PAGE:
Hays Domino’s® First in Kansas With All-Electric Delivery Fleet
When residents of Hays, Kan., order a Domino’s® pizza for delivery, it will arrive on their doorstep in a brightly colored, all-electric 2023 Chevy Bolt. That’s because the Domino’s franchise owner in Hays converted his entire delivery fleet to six Bolts in December, becoming the first Domino’s in Kansas to have an electric vehicle, and one of a few stores nationwide to transition its entire delivery fleet to electric vehicles.
Shawn Friedman, who along with his wife Cynthia, are the owner/operators of Domino’s in Hays and Great Bend and have decades of experience in the pizza business. Shawn worked every aspect of the pizza business in his 20 years at Domino’s, starting as a pizza maker and delivery driver, working his way up eventually managing eight stores in the Albuquerque area. Cynthia worked in human resources for the same company. The opportunity to own their own store came in late 2019 when they bought the Hays franchise. The duo saw another opportunity as nearby Great Bend had no Domino’s, so they opened a new store there in December 2021.
Shawn has seen trends in the industry come and go, but when Domino’s corporate began promoting delivery of pizzas in electric vehicles, he knew they were on to something.
“Our delivery drivers typically run about 150 miles each night, but our delivery area is relatively small,” Shawn said. “Considering the Bolt’s range of about 259 miles per charge, they are perfect for our business model. Our delivery radius is three miles, so our drivers are doing a lot of short back-and-forth trips, which normally burns a lot of gas. We can get a full day’s work out of each car, charging those that need it at the store each night when we’re closed.”
However, it’s unlikely that each car will need to be charged nightly. That’s because electric vehicles have regenerative braking, which recharges the battery whenever the brakes are applied or the vehicle is coasting.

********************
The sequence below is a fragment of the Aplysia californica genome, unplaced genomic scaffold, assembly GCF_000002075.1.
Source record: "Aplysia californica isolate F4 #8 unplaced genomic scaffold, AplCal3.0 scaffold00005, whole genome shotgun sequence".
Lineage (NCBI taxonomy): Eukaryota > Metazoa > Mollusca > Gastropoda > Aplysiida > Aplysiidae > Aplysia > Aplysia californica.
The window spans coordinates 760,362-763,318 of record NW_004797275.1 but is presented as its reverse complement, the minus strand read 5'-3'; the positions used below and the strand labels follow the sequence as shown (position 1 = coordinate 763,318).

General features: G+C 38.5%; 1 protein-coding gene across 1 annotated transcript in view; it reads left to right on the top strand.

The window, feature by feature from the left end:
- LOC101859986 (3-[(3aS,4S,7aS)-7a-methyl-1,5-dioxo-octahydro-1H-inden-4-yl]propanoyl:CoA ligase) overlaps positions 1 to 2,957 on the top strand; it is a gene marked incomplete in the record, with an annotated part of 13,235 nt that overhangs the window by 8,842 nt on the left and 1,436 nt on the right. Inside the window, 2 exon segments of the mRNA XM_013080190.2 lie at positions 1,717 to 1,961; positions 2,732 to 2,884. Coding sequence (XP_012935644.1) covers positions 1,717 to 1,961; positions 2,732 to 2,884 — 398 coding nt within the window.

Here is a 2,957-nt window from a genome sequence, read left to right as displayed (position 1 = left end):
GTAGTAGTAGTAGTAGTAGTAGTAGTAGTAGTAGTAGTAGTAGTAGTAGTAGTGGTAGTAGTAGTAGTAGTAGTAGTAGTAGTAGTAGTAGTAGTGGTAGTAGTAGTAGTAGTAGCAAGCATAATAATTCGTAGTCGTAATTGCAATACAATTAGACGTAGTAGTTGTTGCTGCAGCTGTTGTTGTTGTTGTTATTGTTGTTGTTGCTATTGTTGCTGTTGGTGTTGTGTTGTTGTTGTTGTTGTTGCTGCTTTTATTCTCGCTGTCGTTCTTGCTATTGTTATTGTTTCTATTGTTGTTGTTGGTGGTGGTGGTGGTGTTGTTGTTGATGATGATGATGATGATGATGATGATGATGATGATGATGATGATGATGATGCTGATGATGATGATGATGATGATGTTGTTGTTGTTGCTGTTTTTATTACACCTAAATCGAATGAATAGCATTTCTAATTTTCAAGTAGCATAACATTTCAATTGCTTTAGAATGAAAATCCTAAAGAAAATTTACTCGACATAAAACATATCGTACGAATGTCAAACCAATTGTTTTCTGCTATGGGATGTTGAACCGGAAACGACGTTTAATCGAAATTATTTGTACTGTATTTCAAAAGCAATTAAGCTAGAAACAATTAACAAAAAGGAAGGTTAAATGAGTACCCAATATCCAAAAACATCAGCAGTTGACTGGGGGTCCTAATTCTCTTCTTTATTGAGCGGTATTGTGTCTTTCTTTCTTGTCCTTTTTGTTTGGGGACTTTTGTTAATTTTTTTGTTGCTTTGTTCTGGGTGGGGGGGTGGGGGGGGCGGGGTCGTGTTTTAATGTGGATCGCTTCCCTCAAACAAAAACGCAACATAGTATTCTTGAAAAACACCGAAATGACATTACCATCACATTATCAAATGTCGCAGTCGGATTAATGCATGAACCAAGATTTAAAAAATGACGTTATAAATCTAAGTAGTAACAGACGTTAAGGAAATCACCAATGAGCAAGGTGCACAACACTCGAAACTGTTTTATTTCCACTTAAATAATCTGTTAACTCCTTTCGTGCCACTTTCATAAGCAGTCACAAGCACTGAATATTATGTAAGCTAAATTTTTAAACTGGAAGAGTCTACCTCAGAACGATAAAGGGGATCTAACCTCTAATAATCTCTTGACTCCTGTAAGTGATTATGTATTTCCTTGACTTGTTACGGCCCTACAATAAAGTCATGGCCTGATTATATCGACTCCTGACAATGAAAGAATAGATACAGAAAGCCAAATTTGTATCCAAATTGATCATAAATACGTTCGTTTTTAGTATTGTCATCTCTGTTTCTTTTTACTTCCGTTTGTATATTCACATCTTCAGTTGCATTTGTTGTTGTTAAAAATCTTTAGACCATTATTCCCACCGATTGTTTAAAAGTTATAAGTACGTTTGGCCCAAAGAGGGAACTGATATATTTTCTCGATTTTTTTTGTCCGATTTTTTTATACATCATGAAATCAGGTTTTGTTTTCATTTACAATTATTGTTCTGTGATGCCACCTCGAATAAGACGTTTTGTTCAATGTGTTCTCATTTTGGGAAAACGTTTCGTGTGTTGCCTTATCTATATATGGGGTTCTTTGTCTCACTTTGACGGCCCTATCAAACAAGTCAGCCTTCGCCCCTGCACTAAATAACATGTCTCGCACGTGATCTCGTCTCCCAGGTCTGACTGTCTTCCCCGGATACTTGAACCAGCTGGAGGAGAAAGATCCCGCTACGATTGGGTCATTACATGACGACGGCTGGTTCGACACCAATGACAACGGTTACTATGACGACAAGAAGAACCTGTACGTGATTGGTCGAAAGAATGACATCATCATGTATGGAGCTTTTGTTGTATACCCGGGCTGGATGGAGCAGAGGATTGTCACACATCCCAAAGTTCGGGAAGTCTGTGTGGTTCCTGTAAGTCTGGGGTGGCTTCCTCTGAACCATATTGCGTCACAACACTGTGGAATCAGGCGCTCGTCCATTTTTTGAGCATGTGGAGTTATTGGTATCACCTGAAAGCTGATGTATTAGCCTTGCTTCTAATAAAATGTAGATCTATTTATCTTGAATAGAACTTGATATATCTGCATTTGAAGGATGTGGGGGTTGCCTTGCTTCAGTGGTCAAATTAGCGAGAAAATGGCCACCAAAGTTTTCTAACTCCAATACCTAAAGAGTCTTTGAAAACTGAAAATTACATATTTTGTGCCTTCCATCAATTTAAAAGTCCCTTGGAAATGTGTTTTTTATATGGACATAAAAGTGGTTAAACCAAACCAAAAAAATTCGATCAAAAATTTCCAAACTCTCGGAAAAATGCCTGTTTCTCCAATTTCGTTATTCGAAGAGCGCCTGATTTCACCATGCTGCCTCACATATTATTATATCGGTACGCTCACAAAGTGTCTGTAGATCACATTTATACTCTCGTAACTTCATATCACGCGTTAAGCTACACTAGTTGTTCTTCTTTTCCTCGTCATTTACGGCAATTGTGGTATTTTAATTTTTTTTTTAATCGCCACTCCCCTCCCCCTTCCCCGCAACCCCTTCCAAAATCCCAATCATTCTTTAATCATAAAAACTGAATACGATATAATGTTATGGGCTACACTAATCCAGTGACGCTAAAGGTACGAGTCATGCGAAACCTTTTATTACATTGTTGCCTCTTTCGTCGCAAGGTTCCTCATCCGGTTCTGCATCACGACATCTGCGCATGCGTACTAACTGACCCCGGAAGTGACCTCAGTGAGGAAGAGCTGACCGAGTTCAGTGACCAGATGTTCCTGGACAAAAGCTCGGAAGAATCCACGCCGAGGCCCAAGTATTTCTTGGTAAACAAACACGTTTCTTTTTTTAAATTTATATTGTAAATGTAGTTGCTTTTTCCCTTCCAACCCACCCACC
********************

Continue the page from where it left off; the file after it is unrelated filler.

“Regenerative braking is why electric vehicles are well-suited for city driving,” said Jake VonLintel, Midwest Energy’s Energy Technology Specialist, who consulted with the Friedman’s as they made their decision to transition their fleet. “Stop-and-go driving in town recharges the battery efficiently, improving battery range and decreasing the need to plug into a charger as often.”
The vehicles are leased through an agreement with Enterprise Rent-A-Car®, which standardizes the appearance of all Domino’s Bolts nationwide. Shawn sees value in the brightly marked vehicles always on the road, with reflective wraps advertising the Domino’s brand. Financially, he expects the arrangement will “break even, maybe better” than the current model of paying mileage to drivers to use their personal vehicles. But there are even stronger motivators than money for encouraging them to take the leap into electric vehicles. “We think it will help us in hiring and retaining drivers,” Cynthia said, a challenge in Hays, where the unemployment rate rarely tops two percent.
"We have lost candidates who don’t have access to a reliable vehicle, or perhaps only have one family vehicle that can’t be tied up for pizza delivery,” Shawn said. “Delivery is a huge part of our business in Hays, and we can’t operate without drivers, so company-owned Bolts are a perfect fit for our situation.”
Shawn added there’s also a “cool factor” with the Bolts, which have fewer levers and knobs than a conventional car, instead relying on push-buttons and glass display screens.
“Our drivers were competing over who got to drive the Bolts when they entered service in early December, but first we had to teach them about all of the features of the car, because they’re a little different than a regular car,” Shawn said.
Shawn added that electric vehicles aren’t a perfect solution for every business, especially those that drive long distances each day in remote areas, or those which haul heavy loads. For long trips, his family car remains a Toyota Camry Hybrid (with Domino’s markings, of course). And the carryout business is stronger at his Great Bend store, so he has not ordered Bolts for that location…. Yet.
“We’re kind of pioneers in this regard, and a lot of people will be looking at us to see how this works,” Shawn said. “We’ve done the research, and we think there a lot of positives using electric vehicles for deliveries."